• Is it true?
  • Is it helpful?
  • Will it bring joy/grace to those who see it?
  • Am I boasting?
  • Will it encourage my brothers and sisters?

Some of these questions are subjective — we shouldn’t make this about using a list of dos and don’ts. Rather, we must hate our sin and love Him. Living under the gospel of God’s grace should dictate our lives, including our actions online.

May God’s grace abound in our lives as we fight to use social media well. Let’s make it our aim to:

  • Do all to the glory of God
    • “‘All things are lawful,’ but not all things are helpful. ‘All things are lawful,’ but not all things build up. Let no one seek his own good, but the good of his neighbor … So, whether you eat or drink, or whatever you do, do all to the glory of God.” – 1 Corinthians 10:23-24, 31
  • Do everything in the name of the Lord Jesus, giving thanks
    • “And whatever you do, in word or deed, do everything in the name of the Lord Jesus, giving thanks to God the Father through him” (Colossians 3:17).

Here are a few ideas for posting in a God-honoring way. This list isn’t all-inclusive — it’s just a start, and I’d love if you’d add to it.

  1. Sharing His word and studying it together
  2. Connecting with other people in fellowship
  3. Being an advocate for justice by bringing attention to important causes in the Church and around the world
  4. Sharing something that brought you joy or encouragement

We can ask God to give us discernment in these matters. He is faithful to lead us in a way that honors and reflects His glory and His character. Before we compose another tweet or post another photo on Instagram, let’s pray this:

Father, I pray that you would enable me to use social media tools as you would have me use them — for your glory. If not, Lord, then give me discernment, help me to stop using these tools, and keep me from sinning against you. God, I ask that you would preserve genuine fellowship in our online communities, and cause me to encourage my friends and family in Christ. Put my mouth out of taste for any temporary pleasures of this world. Rather, help me to treasure Christ for eternity.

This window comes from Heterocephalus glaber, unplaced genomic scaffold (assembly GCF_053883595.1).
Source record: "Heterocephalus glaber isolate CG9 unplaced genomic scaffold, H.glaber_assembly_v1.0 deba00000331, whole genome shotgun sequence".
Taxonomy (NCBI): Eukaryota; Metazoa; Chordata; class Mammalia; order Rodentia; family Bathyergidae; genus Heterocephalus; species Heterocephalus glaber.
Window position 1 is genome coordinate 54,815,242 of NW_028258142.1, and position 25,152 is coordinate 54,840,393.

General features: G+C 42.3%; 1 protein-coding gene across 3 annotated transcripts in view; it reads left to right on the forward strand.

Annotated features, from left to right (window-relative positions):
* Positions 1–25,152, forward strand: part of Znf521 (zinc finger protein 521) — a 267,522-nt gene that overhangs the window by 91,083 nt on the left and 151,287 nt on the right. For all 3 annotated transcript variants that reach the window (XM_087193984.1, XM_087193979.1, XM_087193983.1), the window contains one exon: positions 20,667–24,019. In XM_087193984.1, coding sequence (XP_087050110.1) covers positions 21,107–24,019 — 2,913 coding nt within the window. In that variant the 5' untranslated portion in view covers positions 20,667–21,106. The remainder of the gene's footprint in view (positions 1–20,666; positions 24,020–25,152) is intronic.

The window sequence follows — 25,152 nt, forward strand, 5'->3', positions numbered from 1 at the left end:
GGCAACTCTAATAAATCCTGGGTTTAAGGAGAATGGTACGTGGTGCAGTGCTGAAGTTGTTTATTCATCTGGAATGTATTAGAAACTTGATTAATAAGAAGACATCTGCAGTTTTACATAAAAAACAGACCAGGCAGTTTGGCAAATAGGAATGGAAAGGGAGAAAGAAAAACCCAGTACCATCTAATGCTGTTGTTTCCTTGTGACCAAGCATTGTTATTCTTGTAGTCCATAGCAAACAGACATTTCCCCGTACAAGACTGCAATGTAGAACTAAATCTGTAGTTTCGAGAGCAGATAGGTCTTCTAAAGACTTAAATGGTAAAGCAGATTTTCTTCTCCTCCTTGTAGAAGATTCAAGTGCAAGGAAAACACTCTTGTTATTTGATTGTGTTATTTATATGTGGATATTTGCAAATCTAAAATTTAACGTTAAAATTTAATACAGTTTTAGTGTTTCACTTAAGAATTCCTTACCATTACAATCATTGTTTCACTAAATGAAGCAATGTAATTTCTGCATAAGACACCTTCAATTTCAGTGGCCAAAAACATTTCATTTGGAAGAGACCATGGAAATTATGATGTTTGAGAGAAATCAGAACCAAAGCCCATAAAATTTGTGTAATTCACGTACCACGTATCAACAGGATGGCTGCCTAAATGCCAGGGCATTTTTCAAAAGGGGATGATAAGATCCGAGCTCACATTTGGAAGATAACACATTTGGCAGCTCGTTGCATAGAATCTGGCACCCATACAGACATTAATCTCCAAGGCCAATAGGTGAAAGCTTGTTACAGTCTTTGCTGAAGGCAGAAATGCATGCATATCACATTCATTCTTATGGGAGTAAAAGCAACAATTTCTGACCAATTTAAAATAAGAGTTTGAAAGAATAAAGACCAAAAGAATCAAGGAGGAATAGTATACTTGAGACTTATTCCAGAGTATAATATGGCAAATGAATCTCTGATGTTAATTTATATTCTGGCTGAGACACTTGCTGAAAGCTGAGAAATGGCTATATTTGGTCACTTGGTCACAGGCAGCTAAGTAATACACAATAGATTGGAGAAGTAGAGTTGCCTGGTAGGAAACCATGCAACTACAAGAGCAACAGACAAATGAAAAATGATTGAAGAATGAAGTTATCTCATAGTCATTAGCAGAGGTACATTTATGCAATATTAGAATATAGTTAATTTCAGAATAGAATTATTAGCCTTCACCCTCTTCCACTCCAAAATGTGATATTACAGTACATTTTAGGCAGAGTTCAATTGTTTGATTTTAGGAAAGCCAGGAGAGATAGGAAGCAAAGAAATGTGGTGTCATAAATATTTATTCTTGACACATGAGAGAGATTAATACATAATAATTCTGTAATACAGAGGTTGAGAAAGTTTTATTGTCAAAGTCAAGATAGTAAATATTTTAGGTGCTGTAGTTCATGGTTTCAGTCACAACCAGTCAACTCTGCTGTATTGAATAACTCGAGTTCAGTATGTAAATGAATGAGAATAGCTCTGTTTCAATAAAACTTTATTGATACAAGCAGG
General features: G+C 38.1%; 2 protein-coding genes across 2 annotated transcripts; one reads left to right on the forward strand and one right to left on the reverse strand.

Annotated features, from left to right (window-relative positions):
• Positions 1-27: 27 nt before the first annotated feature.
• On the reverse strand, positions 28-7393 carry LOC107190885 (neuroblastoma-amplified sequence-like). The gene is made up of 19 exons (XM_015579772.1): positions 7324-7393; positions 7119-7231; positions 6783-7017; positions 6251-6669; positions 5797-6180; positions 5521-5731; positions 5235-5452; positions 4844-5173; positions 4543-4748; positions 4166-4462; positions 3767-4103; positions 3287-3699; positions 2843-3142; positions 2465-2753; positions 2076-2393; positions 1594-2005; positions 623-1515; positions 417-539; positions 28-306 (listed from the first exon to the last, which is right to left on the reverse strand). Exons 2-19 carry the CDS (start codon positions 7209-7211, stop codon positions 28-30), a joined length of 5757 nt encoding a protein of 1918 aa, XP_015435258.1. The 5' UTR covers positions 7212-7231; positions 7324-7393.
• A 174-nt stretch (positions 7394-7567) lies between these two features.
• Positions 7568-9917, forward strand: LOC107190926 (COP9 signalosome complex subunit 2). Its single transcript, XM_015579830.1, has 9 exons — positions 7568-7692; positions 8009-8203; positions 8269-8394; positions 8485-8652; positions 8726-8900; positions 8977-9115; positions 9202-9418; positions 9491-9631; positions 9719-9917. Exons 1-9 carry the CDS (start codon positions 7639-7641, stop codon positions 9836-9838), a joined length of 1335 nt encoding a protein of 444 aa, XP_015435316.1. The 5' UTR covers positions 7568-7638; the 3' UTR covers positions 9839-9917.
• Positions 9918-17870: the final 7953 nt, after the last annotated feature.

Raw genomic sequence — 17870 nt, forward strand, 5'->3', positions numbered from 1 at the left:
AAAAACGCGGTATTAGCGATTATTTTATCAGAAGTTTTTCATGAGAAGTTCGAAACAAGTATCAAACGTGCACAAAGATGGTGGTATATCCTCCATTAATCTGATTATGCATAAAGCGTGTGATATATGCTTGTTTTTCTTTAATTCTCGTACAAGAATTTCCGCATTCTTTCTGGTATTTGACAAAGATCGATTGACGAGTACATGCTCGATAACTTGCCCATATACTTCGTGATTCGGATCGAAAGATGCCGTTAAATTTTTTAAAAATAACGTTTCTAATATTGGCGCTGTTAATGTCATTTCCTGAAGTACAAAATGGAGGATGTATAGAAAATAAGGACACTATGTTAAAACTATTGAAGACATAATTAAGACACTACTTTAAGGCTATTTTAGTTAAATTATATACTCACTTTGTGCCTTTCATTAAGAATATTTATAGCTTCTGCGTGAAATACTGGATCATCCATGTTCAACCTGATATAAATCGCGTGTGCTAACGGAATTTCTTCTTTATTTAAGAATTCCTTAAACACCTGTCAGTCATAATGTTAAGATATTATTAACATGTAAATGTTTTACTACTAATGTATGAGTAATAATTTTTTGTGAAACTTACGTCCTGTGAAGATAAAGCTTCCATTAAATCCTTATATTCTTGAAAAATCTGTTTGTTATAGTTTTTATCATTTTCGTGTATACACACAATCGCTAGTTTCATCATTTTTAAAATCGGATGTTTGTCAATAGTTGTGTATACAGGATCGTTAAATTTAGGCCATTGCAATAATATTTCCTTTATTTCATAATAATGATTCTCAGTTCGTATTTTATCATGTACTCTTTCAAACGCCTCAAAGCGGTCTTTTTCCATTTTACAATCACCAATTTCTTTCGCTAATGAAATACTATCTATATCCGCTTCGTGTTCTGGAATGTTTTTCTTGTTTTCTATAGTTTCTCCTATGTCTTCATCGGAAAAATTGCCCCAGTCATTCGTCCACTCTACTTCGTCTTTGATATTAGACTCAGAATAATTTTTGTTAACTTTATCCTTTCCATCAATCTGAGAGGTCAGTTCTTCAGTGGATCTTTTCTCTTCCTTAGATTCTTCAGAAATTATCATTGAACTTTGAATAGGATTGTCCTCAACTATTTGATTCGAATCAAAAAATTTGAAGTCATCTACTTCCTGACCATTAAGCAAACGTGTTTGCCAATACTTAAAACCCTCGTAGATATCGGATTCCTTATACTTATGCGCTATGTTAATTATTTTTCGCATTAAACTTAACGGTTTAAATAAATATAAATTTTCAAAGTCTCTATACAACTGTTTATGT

How do you check yourself with regards to social media? Do you have any tips for how we, as a community of believers, might be better stewards of what we see and share online? If you have any ideas, we’d love for you to share them in the comments section below.

 Image via amee.jpg

Kelsey Post

Kelsey attends Reverence Bible Church in Mission Viejo, California, where she serves as a member of the Young Adults Ministry. She is a consultant at a human resource consulting firm, and her work is focused on communication strategy and writing. Kelsey and her husband, Logan, met at a Bible study in high school, and were married at Reverence Bible Church in August 2013.


  • Avatar
    Reply February 11, 2015


    A wonderful exhortation my friend! We often love to use social media to boast and share the “prettiest” aspects of our lives (consciously or subconsciously…deceitful hearts and all). Your recommendations for what ought to be the purpose of social media are spot on. May we not attempt, or even sometimes unknowingly, spark jealousy in others but rather may we take the focus off of ourselves and direct others outward and upward as well! Loved this post.

  • Kelsey Post
    Reply February 12, 2015

    Kelsey Post

    Thank you Megan! So glad to hear that you enjoyed the post. Your prayer resonates so well — “may we take the focus off of ourselves and direct others outward and upward … “. Love it!

  • Avatar
    Reply April 3, 2015


    Hello! Loved the article.